Stakeholders have agreed that the best way to achieve this is to remove a section of this overhead line and replace it with electricity cables buried underground. This represents a major opportunity to conserve and enhance the natural beauty, wildlife and environmental heritage of this precious Cotswold landscape.
This engineering project is a once-in-a-generation opportunity to transform the skyline in the Cotswolds.
The section of overhead line
The section of National Grid transmission line we plan to remove is around 7km long, and runs from the north east of Dixton to the south east of Cheltenham.
The line runs parallel to the Cotswold Way National Trail for much of its length, with many regional trails also crossing the area. As well as Cotswold Way, the existing overhead line can be seen from Belas Knap long barrow, the Winchcombe Trail, and Cleeve Common – the latter being very popular with dog walkers, horse riders, cyclists and ramblers.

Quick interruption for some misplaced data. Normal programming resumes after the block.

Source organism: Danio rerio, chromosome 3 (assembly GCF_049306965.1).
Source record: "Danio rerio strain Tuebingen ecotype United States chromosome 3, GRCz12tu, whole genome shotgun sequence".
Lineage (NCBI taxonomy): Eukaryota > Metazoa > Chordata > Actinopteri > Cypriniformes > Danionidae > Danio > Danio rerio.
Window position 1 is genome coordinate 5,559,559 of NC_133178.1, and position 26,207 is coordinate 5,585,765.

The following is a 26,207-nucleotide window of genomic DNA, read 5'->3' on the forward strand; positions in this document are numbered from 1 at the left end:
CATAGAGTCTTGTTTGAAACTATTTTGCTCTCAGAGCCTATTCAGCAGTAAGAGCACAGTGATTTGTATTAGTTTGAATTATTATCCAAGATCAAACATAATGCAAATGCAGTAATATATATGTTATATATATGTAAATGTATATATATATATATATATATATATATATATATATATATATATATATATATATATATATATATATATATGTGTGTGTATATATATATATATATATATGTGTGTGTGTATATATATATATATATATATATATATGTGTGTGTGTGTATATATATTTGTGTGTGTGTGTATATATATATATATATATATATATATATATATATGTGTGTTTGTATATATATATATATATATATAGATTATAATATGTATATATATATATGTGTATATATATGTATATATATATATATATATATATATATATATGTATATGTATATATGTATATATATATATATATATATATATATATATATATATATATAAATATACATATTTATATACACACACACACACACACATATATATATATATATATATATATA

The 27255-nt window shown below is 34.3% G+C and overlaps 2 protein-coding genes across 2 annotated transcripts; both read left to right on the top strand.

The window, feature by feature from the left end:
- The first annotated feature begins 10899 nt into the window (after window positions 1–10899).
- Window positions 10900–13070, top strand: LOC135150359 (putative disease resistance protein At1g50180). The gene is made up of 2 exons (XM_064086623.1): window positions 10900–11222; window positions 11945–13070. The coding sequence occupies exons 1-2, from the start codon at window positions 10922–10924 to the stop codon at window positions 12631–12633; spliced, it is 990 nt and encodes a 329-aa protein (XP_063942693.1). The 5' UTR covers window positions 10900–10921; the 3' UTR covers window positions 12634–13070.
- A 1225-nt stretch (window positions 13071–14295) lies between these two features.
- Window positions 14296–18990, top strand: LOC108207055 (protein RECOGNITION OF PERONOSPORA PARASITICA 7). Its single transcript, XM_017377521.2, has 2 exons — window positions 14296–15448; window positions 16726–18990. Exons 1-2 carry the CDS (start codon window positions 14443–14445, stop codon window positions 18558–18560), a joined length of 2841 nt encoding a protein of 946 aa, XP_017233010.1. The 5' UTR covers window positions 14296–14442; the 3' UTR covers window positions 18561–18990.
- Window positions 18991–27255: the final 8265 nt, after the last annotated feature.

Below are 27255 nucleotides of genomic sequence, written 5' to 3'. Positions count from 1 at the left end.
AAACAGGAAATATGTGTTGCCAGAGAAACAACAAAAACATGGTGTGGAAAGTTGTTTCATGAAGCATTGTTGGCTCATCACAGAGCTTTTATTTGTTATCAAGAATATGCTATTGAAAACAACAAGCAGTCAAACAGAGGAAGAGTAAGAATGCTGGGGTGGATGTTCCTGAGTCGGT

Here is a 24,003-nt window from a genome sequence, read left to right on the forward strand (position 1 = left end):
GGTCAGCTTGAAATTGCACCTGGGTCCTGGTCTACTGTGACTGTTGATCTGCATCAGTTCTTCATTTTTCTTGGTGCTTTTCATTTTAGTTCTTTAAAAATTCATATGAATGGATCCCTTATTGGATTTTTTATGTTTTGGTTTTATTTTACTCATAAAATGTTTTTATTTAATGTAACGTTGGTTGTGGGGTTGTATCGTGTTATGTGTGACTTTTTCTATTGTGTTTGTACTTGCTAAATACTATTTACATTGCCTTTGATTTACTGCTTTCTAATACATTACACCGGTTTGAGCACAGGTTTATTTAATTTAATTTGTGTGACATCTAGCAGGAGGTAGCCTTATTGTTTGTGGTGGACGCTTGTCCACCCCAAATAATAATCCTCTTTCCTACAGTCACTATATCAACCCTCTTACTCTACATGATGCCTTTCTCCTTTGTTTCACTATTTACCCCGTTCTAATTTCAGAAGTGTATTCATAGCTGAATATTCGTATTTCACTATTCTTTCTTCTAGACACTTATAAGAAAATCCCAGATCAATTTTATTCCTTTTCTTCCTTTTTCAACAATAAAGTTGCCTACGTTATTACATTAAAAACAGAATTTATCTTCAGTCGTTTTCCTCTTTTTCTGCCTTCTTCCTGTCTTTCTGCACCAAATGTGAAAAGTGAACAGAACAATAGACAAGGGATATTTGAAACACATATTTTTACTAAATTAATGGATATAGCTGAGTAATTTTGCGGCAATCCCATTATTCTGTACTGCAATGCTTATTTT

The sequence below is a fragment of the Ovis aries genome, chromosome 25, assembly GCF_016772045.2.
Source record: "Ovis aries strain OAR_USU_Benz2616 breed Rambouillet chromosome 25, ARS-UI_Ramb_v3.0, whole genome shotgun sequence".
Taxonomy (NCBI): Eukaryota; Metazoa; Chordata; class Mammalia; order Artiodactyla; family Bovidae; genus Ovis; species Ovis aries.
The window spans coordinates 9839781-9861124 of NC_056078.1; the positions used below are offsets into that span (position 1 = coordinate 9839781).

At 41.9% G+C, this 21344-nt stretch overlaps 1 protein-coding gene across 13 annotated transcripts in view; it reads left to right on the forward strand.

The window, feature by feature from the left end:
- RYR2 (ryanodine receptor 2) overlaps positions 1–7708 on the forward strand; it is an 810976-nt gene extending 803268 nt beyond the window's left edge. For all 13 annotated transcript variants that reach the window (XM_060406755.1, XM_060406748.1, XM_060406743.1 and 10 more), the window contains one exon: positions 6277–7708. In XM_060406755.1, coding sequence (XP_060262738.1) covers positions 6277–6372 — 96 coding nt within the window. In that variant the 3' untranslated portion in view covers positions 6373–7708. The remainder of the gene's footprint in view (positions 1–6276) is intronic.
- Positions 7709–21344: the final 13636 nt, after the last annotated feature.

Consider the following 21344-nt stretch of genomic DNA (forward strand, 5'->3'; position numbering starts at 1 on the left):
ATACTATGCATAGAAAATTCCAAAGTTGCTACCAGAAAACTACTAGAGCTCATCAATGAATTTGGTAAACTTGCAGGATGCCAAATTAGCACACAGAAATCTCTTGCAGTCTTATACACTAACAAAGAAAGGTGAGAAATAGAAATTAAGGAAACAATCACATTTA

Why was this section selected?
This section of line was identified by an independent landscape study as having landscape impacts of high importance.
It is an area of huge national significance, with the World Conservation Union recognising the Cotswolds National Landscape as a Category V protected landscape – a protected area managed mainly for landscape protection and recreation.
Most of the area is covered by farmland, and over half of the country's flower-rich (Jurassic) limestone grassland can be found in the Cotswolds. The line was judged to have visual impacts of high importance affecting users of the Cotswold Way National Trail and visitors to attractions such as Belas Knap burial ground and Cleeve Common.
This is a long section of line across a classic Cotswold landscape, the topography and steep slopes making it a fascinating engineering challenge.
Our work in the Cotswolds so far
The project is still in its very early stages. So far, we have been liaising with key stakeholders in the area to discuss the feasibility of the project and how best to approach improving the landscape. We have begun developing our plans and are speaking to technical experts in the region and local authorities to gather their input on our emerging plans.